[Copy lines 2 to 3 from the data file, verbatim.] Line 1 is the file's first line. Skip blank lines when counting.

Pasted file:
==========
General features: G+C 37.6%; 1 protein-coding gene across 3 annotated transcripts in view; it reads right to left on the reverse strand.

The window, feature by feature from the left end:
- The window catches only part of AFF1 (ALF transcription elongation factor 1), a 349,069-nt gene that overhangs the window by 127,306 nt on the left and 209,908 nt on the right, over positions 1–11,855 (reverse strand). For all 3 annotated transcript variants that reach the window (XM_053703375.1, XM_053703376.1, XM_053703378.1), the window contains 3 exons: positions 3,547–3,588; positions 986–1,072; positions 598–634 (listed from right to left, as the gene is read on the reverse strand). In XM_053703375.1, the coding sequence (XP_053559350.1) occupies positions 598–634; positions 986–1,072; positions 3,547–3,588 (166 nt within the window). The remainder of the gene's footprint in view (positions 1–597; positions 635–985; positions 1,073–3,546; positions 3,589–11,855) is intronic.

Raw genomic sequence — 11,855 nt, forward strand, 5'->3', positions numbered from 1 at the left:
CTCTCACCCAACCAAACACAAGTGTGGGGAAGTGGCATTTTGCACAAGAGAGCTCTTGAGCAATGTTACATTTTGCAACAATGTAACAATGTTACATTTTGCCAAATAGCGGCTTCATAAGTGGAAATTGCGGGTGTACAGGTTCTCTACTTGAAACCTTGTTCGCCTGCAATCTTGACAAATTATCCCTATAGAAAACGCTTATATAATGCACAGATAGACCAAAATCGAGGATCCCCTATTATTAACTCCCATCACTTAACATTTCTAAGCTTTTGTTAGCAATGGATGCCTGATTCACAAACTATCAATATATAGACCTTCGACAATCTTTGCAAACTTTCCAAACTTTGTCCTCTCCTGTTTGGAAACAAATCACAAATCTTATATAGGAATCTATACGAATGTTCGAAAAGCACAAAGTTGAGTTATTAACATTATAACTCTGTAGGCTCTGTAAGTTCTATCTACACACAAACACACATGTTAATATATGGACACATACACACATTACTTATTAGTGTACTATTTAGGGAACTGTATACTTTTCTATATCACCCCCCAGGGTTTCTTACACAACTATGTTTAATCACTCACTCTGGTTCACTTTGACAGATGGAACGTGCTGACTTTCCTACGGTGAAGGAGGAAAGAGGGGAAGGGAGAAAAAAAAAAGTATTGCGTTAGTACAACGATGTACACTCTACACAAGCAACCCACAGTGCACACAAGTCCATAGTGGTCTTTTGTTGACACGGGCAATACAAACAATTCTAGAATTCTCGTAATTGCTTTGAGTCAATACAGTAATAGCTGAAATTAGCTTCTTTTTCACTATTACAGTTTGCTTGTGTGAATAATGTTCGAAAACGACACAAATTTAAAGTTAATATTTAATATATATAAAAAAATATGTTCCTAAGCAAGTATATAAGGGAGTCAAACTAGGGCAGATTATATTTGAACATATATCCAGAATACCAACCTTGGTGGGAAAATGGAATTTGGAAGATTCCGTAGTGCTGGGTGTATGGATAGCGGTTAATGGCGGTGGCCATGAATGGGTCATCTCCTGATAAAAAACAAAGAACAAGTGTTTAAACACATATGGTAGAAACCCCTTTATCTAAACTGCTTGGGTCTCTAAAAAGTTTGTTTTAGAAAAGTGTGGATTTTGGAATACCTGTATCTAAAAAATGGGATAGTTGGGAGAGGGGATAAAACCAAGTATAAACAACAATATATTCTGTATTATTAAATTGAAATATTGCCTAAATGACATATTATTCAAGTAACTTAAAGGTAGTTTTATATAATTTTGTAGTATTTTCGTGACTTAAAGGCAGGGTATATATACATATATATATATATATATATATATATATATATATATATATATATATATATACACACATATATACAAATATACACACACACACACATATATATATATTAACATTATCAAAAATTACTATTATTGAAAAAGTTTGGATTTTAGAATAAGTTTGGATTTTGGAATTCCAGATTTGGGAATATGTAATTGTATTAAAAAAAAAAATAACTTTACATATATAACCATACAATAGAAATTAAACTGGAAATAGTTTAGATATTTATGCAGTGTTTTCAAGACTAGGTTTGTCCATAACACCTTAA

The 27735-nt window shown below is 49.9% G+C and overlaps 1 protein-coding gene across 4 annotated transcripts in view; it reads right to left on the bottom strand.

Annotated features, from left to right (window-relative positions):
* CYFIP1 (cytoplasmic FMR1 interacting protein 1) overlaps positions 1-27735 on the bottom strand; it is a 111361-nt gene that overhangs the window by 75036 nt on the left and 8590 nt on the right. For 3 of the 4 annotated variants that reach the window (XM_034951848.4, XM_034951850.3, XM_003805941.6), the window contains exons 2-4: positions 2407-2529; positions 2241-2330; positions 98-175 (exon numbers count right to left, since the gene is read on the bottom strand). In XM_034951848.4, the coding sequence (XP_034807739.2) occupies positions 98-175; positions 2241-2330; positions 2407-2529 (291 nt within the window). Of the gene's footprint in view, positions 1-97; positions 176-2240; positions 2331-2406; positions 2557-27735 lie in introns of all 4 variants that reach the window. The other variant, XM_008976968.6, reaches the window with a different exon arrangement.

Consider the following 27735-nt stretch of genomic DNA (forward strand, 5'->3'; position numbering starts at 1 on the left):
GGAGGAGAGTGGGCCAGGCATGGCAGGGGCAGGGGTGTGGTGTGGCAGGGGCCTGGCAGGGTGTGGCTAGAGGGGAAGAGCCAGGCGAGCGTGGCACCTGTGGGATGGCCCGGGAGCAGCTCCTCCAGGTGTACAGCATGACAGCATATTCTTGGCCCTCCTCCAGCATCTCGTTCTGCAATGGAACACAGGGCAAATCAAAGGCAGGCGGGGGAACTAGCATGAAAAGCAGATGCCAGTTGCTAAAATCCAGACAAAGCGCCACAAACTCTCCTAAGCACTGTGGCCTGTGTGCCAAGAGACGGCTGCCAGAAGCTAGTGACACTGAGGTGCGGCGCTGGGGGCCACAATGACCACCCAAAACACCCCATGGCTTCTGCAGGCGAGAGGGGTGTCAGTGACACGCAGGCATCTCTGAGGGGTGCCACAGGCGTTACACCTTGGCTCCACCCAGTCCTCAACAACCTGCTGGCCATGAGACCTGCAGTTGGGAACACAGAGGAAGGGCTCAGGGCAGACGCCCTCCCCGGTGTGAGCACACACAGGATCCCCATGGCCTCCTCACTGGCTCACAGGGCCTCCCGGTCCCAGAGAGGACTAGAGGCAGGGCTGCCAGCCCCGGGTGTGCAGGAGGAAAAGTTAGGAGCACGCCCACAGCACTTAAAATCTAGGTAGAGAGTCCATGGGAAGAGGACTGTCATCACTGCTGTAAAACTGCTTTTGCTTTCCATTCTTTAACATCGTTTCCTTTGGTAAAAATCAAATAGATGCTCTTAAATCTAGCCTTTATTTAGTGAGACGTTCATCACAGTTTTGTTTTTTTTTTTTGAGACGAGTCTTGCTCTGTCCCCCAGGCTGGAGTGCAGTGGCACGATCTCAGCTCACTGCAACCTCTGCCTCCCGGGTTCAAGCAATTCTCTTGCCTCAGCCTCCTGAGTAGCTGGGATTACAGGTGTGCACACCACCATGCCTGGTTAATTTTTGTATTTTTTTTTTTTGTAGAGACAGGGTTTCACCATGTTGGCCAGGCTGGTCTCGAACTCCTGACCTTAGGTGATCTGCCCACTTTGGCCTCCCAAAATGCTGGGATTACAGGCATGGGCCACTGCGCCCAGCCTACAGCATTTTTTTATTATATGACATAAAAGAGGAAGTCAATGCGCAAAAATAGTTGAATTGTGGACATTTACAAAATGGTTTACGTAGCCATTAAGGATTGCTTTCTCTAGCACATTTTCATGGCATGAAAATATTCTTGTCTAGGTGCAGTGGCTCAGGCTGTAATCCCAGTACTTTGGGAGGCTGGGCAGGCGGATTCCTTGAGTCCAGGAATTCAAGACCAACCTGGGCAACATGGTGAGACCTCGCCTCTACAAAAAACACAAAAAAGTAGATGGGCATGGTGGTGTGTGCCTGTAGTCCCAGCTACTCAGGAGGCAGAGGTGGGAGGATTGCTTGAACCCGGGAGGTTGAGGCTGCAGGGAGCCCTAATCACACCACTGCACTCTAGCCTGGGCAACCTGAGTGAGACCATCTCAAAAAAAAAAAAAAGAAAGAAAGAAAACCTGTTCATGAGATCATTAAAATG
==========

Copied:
The window, feature by feature from the left end:
- The window catches only part of AFF1 (ALF transcription elongation factor 1), a 349,069-nt gene that overhangs the window by 127,306 nt on the left and 209,908 nt on the right, over positions 1–11,855 (reverse strand). For all 3 annotated transcript variants that reach the window (XM_053703375.1, XM_053703376.1, XM_053703378.1), the window contains 3 exons: positions 3,547–3,588; positions 986–1,072; positions 598–634 (listed from right to left, as the gene is read on the reverse strand). In XM_053703375.1, the coding sequence (XP_053559350.1) occupies positions 598–634; positions 986–1,072; positions 3,547–3,588 (166 nt within the window). The remainder of the gene's footprint in view (positions 1–597; positions 635–985; positions 1,073–3,546; positions 3,589–11,855) is intronic.